Article by: Nitin Dahad
Eta Compute has launched an integrated AI-integrated vision card that it says can enable vision applications that can last for years on a single battery.
Eta Compute has launched an artificial intelligence (AI) integrated vision card that the company says can enable vision applications that can last for years on a single battery.
The small form factor (1.5 “x1.5”) of its AI ECM3532 vision board, built-in battery, and low-power Internet of Things (IoT) connectivity and Bluetooth Low-Energy make it suitable for prototyping, field testing and deployment of the integrated vision to AI. applications. The board includes three sensors (ambient light, microphone, accelerometer / gyroscope), a low power Himax HM0360 camera and an expansion slot.
The company said its ultra-low-power operation removes barriers with traditional connected solutions or boards that have extremely limited battery life and high power consumption. The AI ââvision card is the second in its family of cards, modules and systems designed by Eta Compute.
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The new board is supported by Edge Impulse’s machine learning (ML) development platform for rapid neural network development, making the design of energy-efficient vision endpoints transparent. The companies have collaborated to integrate Eta Compute’s TENSAI Flow software, optimizing design flow for increased efficiency in the on-board AI design of next-generation smart devices. This software enables developers to quickly verify feasibility and proof of concept, and enables seamless design from concept to firmware, for building ML applications in IoT and low power edge devices. TENSAI Flow includes neural network compiler, neural network zoo and middleware including FreeRTOS, hardware abstraction level (HAL) and frameworks for sensors, as well as IoT / cloud activation.
Compared to the direct implementation on a competitor device of the same CIFAR10 neural network, the TENSAI Neural Network Compiler on TENSAI SoC (System on Chip) improves inference energy by a factor of 54. Using the CIFAR10 neural network from the TENSAI Neural Network Zoo and TENSAI Neural Network Compiler further improves inference energy, bringing this figure to a factor of 200x.
By interfacing with Edge Impulse, TENSAI Flow enables developers to securely acquire and store training data so that customers practice once and have actual models for future development. The software automatically optimizes TensorFlow Lite AI models for Eta Compute’s TENSAI SoC, delivering high optimization and energy efficiency. With TENSAI Flow, TENSAI SoC can load AI models that include sensor interfaces seamlessly. TENSAI Flow provides the foundation for automatically provisioning and connecting devices to the cloud and upgrading firmware over the air based on new models or data.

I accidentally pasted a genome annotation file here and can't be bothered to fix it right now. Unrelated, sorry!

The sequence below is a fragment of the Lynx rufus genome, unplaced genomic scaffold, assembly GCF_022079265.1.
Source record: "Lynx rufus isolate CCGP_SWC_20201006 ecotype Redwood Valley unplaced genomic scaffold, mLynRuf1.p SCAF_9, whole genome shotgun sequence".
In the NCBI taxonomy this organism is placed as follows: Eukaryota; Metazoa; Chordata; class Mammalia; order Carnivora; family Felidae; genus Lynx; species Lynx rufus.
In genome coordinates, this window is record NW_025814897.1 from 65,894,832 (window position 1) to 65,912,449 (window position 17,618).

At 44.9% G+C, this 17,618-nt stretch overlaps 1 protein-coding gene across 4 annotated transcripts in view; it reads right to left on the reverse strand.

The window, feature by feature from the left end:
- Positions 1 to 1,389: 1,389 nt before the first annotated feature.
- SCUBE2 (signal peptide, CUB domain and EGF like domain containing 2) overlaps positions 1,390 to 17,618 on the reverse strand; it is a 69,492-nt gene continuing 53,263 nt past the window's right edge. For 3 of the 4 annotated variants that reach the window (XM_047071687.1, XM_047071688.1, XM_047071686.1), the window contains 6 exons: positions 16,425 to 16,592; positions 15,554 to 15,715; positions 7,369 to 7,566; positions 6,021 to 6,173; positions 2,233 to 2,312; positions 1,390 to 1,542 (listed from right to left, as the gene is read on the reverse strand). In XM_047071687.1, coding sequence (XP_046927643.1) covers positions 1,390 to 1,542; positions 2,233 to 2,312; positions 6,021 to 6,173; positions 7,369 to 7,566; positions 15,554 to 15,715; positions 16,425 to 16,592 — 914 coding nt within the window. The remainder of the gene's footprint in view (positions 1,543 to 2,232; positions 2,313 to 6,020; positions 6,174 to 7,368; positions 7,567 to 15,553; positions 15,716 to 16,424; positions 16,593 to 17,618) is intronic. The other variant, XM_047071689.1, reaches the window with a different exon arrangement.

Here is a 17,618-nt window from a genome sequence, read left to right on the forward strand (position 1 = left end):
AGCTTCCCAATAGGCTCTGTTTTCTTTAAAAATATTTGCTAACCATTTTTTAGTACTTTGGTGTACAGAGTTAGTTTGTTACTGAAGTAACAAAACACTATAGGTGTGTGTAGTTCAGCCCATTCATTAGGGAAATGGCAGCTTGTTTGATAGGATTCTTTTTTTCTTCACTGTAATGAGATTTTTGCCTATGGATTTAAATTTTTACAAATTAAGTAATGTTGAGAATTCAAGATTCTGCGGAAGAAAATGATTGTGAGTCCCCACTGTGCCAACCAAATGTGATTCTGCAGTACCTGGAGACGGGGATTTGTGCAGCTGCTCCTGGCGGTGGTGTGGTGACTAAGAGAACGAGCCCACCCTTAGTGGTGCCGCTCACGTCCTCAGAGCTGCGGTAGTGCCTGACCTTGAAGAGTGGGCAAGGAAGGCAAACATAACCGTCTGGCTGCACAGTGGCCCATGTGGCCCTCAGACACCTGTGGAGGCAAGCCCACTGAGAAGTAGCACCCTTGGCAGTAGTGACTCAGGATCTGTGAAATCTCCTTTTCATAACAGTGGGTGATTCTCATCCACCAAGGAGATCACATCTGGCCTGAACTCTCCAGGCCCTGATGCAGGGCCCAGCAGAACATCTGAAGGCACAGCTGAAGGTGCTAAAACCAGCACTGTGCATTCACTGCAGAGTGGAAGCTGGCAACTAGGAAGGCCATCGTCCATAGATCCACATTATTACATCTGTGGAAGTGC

Explaining the importance of low power integrated vision capability, Jeff Bier, Founder of Edge AI and Vision Alliance, said, âWith computer vision, devices can understand the world around them, which enables them to be more efficient, safer, easier to use and more autonomous. But vision algorithms are very computationally intensive, and the power consumption required to provide the necessary processing performance has made these capabilities impractical for many potential applications. We applaud Eta Compute’s innovation and collaboration with other Edge AI and Vision Alliance companies, which make vision achievable in many new power-sensitive applications.
Edge Impulse CEO and Co-Founder Zach Shelby commented, âWith Edge Impulse, Eta Compute developers can design, test and deploy fast, embedded applications across a multitude of workloads, from detection to ‘objects to classification and actual counting, through human, animal and machine spectra. Ted Tewksbury, CEO of Eta Compute, added: âFor the first time, they can leverage an integrated board complemented by Edge Impulse’s machine learning development platform to deploy vision applications that can have the power to transform people’s lives and work.
This article originally appeared on Embedded.
Nitin Dahad is editor of embedded.com and correspondent for EE Times and EE Times Europe. Since starting his career in the electronics industry in 1985, he has held many different roles: from engineer to journalist, and from entrepreneur to startup mentor and government advisor. He was part of the start-up team that launched and publicized 32-bit microprocessor company ARC International in the United States in the late 1990s, and co-founder of The Chilli, which influenced a great deal part of the tech startup scene in the early 2000s. He has also worked with many big names including National Semiconductor, GEC Plessey Semiconductors, Dialog Semiconductor and Marconi Instruments.